Friday Five Interview: Joshua Harris
Can Christians be both humble and orthodox? We asked a popular pastor and the author of a new book.

For today's entry in the Friday Five interview series, we catch up with Joshua Harris.

Joshua is the Senior Pastor of Covenant Life Church in Gaithersburg, Maryland and the author of several bestselling books. His latest is Humble Orthdoxy.

Today we chat with Joshua and asked him to define "humble orthodoxy" and why he recently chose to reveal a very personal secret to his church.


Can you explain the idea of humble orthodoxy?

It's a simple idea, really. Truth matters, but so does our attitude. It's vital that we be committed to orthodox Christian belief, but we also need to defend and share this truth with compassion and humility towards others. I want to remind believers that to glorify Jesus we need both humility and orthodoxy—we can't choose one or the other.

Many who champion orthodoxy may not see the need for humility, and vice versa. Can we be both civil and courageous?

It's not easy. I know I certainly haven't arrived. But, yes, I believe we can be civil and courageous because it's what the gospel demands and Christ enables us to do. It's so important to see that Jesus' redeeming work for us is both the motivation and the engine of humble orthodoxy. Because the "truth once delivered" is so precious, out of love for a lost world we need to courageously contend for it and proclaim it. And because this gospel is of grace we have to make sure our attitudes and words and actions don't contradict the love and mercy we've received. God has loved us and shown us grace, so we can show grace to people who disagree with us. If we don't do this, we contradict and obscure the gospel with our lives.

This idea may be even more important in this Internet age. Would you agree?

Absolutely. There's a lot of "arrogant orthodoxy" online. The internet makes it easier to forget that we're interacting with human beings created in the image of God, whom Jesus came to seek and save. If someone is just a screen name, we can more easily justify words that are demeaning, disrespectful, and angry. We need to remember that we'll answer to God for our online words, too.

In the last few years you and the Sovereign Grace family have endured quite a bit of public controversy. What has this experience taught you?

It's been tough. Our church's decision to end our formal association with Sovereign Grace and the events that led up to it were very difficult—particularly because it played out on a public stage. These past two years have been the most challenging of my life both personally and in ministry. But as a local church, we see the difficulties of this time as the fatherly, loving discipline of the Lord. He's been refining and growing us through this in ways we never would have chosen, but desperately needed. There was pride in my own heart about our doctrine and methodology. I thought I knew better than other Christians and other churches. So the Lord has used this to humble me. I've also been the focus of a good bit of criticism, and that is helping to break my addiction to the approval and praise of man.

May 24, 2013

Displaying 1–4 of 4 comments

Paul Thompson

May 28, 2013  8:55pm

Thank you, thank you, thank you! I am so tired of hearing people curse the lost world with anger and bitterness. I have so much hope for the the upcoming generations!! Thank you for being willing to go through what you have so you could offer up a humble orthodoxy. I like it! I like it alot! Thank you young man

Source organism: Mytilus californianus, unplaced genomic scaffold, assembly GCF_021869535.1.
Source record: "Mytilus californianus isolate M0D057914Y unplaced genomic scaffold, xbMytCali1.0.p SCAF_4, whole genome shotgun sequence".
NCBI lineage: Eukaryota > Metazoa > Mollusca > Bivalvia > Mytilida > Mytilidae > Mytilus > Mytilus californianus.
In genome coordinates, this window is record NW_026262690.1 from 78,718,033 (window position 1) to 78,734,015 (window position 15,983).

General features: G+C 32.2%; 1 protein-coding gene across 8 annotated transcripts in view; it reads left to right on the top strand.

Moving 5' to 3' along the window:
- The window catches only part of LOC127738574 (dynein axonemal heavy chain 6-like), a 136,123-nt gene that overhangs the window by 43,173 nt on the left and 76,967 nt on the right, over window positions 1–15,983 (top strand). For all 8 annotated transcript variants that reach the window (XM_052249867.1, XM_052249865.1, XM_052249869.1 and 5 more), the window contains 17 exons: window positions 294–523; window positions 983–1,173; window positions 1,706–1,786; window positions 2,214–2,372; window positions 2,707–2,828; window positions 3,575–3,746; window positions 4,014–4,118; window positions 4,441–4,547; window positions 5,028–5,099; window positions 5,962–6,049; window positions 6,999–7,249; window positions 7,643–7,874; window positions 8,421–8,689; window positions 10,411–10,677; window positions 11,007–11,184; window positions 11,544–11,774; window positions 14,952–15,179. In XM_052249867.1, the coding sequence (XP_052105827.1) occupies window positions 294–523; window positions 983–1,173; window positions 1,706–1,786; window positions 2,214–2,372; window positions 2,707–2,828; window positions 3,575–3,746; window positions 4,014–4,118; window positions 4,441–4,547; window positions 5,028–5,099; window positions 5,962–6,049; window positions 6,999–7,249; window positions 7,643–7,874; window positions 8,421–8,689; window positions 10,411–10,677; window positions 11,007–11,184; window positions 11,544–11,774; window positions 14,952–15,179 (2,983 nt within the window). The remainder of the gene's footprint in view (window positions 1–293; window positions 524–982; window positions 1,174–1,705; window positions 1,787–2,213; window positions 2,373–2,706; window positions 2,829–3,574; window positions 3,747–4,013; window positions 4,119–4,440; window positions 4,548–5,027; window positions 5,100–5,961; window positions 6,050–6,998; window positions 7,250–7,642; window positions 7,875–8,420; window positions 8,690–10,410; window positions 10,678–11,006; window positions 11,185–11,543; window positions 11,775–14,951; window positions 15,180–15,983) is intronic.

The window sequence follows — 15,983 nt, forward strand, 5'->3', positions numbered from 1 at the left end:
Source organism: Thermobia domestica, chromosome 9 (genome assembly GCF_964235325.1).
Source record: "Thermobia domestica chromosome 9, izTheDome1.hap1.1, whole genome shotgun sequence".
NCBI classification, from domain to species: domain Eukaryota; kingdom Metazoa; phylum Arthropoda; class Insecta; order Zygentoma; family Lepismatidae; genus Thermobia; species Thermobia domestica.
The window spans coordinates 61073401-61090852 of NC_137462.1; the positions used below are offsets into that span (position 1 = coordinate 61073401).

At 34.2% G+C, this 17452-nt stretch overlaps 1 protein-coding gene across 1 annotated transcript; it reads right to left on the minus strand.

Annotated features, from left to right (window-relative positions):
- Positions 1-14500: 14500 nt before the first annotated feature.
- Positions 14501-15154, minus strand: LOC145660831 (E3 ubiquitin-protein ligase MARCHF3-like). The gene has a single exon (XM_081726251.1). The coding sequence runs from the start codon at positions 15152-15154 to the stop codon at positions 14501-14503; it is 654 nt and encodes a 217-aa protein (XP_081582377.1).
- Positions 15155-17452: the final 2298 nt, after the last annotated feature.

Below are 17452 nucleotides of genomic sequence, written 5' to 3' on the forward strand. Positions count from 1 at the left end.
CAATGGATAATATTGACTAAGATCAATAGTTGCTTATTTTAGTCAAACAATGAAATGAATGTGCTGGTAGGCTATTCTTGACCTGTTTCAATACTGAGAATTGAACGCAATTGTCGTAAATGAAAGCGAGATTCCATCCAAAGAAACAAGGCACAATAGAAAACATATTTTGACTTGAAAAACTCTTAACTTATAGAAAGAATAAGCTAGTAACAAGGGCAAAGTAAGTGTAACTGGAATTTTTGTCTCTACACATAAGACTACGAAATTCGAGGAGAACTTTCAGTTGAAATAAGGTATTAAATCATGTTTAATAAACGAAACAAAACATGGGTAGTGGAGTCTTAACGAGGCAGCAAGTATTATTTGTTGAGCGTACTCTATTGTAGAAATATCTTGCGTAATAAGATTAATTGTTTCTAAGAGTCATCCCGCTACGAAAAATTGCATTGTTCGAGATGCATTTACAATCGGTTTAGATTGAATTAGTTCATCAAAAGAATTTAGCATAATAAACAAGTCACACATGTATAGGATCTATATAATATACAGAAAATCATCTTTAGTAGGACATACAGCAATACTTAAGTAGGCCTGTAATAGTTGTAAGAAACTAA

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May 25, 2013  7:16pm

Thank you, Josh Harris, for speaking out. As a person who deals with victims of domestic violence and child sexual abuse, I know how difficult it is to admit it just to one person. How much more to admit it to your entire church? I watched the video where you talked about it, and I want you to know we are praying for you. Being open is such an important step. I'm sure you will have a positive powerful effect on other child sexual abuse victims.

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Samantha Nelson

May 24, 2013  1:15pm

Thank you for speaking out about your own abuse within the church. Please share The Hope of Survivors with other victims. The Hope of Survivors is a nonprofit organization dedicated to assisting victims of clergy sexual abuse, worldwide, of any faith. Thank you!

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Richard Christen

May 24, 2013  9:17am

The apostle said we are to hold the truth in love. Quite an assignment, almost as hard as loving our enemies. Paul surely held the truth, defended it, warned about adversaries and spoke sharply (Galatians 1) as he commenced his letter defending salvarion by grace alone. But he also urged patience, likened himself to a nurse caring for needy saints and even welcomed John Mark back into his god graces after refusing his association in ministry. I'd say he practiced what he preached (holding the truth in love) but didn't err as some do today by being full of grace while compromising truth. Paul was a velvet covered brick. Too many today are a lot of velvet but not much brick. Jesus was full of grace and truth (John 1:14) but that didn't keep him from excoriating the Pharisees as revealed in Matthew 23. I'd say today we all could well muster up courage TO SPEAK THE TRUTH in love, intent upon setting for the WHOLE cousel of God's Word. Too often we are respectors of men and therefore mince our words. Jesus and Paul didn't. Both died for truth's sake. Think about it: Jesus, the perfect One, who never misspoke, who always said the right thing in the right way, who so loved the world He paid for her sins, nevertheless, died at the hands of vicious sinners. Velvet there must be but getting hit on the head with a velvet covered brick still hurts and may even kill you!

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